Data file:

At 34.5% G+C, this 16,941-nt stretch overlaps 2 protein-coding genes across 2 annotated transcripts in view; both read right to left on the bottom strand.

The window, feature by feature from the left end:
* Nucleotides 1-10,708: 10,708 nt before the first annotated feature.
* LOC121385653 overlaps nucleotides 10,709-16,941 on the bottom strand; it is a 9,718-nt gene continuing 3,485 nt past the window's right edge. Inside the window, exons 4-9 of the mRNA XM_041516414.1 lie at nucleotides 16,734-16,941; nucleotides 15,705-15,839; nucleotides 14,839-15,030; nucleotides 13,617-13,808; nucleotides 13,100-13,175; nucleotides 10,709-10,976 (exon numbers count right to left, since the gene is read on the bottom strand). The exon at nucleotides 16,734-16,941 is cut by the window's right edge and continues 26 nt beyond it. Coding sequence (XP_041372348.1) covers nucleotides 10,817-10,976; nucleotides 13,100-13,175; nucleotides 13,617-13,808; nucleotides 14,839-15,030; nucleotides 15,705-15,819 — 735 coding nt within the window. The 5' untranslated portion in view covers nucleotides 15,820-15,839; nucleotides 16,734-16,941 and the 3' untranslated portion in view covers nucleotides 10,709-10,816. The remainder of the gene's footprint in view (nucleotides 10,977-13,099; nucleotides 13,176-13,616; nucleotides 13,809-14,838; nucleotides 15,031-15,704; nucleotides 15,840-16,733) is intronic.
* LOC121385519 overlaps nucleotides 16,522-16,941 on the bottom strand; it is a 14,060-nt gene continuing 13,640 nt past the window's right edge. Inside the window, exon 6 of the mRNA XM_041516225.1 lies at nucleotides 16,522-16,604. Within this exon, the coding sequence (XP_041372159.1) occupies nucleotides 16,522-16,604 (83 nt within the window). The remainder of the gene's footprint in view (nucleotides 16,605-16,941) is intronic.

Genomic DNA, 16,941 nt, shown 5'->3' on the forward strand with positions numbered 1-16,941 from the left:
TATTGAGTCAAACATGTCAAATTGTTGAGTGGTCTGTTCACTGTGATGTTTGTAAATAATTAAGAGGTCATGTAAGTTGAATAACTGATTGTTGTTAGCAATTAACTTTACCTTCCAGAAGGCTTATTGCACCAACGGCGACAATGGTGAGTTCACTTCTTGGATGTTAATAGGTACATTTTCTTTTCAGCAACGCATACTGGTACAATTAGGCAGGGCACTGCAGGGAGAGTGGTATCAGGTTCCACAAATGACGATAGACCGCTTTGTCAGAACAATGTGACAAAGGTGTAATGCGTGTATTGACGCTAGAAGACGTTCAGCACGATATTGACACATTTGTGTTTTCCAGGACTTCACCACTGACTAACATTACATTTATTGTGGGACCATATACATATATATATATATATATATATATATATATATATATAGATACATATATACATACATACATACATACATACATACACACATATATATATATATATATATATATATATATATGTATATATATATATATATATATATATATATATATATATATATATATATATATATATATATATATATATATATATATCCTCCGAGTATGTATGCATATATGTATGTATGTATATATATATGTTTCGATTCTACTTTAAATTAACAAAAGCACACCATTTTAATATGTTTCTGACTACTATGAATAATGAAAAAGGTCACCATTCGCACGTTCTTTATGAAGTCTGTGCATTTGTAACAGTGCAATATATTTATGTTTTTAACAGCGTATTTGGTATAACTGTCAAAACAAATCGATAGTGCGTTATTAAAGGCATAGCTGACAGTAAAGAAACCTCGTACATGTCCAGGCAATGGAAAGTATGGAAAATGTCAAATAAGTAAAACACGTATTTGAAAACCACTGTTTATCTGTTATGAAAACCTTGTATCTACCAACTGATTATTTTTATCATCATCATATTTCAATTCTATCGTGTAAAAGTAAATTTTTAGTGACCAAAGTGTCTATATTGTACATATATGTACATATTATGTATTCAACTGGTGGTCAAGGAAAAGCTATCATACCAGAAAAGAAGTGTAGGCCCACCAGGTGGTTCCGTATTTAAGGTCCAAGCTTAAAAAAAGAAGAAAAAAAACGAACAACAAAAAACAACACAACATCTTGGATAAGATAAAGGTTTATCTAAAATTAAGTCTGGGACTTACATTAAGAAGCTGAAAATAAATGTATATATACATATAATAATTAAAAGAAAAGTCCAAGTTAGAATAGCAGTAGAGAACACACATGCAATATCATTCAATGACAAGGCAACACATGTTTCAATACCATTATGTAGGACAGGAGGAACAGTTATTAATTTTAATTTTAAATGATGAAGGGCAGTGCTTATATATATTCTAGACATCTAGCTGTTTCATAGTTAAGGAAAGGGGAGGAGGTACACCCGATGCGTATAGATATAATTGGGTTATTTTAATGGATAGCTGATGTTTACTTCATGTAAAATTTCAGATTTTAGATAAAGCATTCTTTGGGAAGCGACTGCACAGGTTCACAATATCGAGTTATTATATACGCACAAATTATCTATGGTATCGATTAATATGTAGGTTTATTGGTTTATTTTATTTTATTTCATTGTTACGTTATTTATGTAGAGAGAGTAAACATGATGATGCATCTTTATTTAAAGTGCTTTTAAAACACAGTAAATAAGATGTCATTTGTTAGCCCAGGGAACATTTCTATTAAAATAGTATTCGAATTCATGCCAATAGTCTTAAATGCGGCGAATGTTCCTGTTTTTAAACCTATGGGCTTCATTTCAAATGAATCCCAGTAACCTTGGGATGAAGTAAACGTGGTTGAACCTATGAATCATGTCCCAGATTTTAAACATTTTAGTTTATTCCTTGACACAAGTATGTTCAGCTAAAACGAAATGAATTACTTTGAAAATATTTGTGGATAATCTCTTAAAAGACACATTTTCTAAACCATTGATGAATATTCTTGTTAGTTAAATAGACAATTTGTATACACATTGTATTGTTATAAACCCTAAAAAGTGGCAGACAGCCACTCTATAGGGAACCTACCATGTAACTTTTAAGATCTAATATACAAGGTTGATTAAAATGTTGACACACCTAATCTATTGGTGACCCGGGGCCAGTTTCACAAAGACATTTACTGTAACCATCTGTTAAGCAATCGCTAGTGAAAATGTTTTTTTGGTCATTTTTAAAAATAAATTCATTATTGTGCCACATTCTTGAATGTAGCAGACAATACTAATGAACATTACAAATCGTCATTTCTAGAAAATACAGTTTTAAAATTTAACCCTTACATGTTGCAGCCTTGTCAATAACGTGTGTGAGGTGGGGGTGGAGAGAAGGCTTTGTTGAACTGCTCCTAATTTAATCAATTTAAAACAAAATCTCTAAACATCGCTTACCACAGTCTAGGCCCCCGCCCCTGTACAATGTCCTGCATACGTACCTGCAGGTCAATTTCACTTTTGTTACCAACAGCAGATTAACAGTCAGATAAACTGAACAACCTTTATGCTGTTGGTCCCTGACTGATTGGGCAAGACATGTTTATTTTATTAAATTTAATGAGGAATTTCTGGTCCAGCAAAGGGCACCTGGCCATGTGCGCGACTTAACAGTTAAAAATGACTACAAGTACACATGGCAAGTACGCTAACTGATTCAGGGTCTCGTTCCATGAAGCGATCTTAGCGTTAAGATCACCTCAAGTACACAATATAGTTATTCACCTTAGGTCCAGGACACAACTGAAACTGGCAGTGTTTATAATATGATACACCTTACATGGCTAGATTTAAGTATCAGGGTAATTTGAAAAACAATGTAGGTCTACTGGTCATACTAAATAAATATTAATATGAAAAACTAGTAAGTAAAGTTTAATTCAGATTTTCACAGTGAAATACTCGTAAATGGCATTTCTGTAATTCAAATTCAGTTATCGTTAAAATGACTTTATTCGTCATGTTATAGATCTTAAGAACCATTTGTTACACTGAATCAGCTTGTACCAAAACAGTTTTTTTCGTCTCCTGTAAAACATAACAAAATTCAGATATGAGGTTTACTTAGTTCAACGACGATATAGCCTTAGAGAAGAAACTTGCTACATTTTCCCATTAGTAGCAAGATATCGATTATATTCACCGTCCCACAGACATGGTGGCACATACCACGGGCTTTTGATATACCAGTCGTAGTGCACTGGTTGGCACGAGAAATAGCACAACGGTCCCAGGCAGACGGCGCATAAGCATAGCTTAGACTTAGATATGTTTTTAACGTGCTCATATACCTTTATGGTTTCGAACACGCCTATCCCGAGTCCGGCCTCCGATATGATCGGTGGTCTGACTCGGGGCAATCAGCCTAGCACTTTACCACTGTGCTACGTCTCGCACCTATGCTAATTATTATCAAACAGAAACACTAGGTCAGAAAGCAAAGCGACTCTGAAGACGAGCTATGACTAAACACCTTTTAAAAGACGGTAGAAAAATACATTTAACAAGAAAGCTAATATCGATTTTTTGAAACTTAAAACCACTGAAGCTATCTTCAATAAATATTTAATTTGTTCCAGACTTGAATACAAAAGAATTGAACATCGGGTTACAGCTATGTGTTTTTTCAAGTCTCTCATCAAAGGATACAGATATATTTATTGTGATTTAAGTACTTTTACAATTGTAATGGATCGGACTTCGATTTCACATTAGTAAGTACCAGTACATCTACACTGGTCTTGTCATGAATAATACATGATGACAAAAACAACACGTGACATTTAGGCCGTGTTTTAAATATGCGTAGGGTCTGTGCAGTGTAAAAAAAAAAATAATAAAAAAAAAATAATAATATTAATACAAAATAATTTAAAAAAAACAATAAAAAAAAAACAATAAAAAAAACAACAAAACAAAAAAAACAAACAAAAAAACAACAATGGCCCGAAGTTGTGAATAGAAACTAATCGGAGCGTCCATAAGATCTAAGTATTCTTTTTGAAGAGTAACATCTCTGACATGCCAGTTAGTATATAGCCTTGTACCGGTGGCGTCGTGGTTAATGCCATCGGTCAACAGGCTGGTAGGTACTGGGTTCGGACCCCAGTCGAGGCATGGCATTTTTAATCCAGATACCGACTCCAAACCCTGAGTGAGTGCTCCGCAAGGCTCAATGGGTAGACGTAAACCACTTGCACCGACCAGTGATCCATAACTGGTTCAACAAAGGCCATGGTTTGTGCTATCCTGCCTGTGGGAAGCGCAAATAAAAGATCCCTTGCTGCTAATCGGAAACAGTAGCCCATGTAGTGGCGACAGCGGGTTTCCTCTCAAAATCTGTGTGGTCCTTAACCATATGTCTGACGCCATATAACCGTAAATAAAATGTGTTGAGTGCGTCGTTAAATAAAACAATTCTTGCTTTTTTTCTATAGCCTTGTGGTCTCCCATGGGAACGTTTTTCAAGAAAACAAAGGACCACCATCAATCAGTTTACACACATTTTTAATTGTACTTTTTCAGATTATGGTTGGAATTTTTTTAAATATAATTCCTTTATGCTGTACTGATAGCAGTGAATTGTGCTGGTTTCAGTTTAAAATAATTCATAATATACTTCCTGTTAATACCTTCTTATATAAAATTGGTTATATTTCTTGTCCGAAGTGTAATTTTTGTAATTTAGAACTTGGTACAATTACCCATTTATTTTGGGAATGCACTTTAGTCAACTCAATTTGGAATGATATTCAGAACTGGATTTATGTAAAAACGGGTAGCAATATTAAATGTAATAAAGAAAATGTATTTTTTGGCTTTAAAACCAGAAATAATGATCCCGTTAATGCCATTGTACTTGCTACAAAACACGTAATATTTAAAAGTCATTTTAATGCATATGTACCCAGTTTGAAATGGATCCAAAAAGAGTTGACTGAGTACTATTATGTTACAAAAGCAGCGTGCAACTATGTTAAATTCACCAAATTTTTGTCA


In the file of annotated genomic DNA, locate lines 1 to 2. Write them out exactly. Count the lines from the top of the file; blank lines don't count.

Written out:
At 34.5% G+C, this 16,941-nt stretch overlaps 2 protein-coding genes across 2 annotated transcripts in view; both read right to left on the bottom strand.

The window, feature by feature from the left end: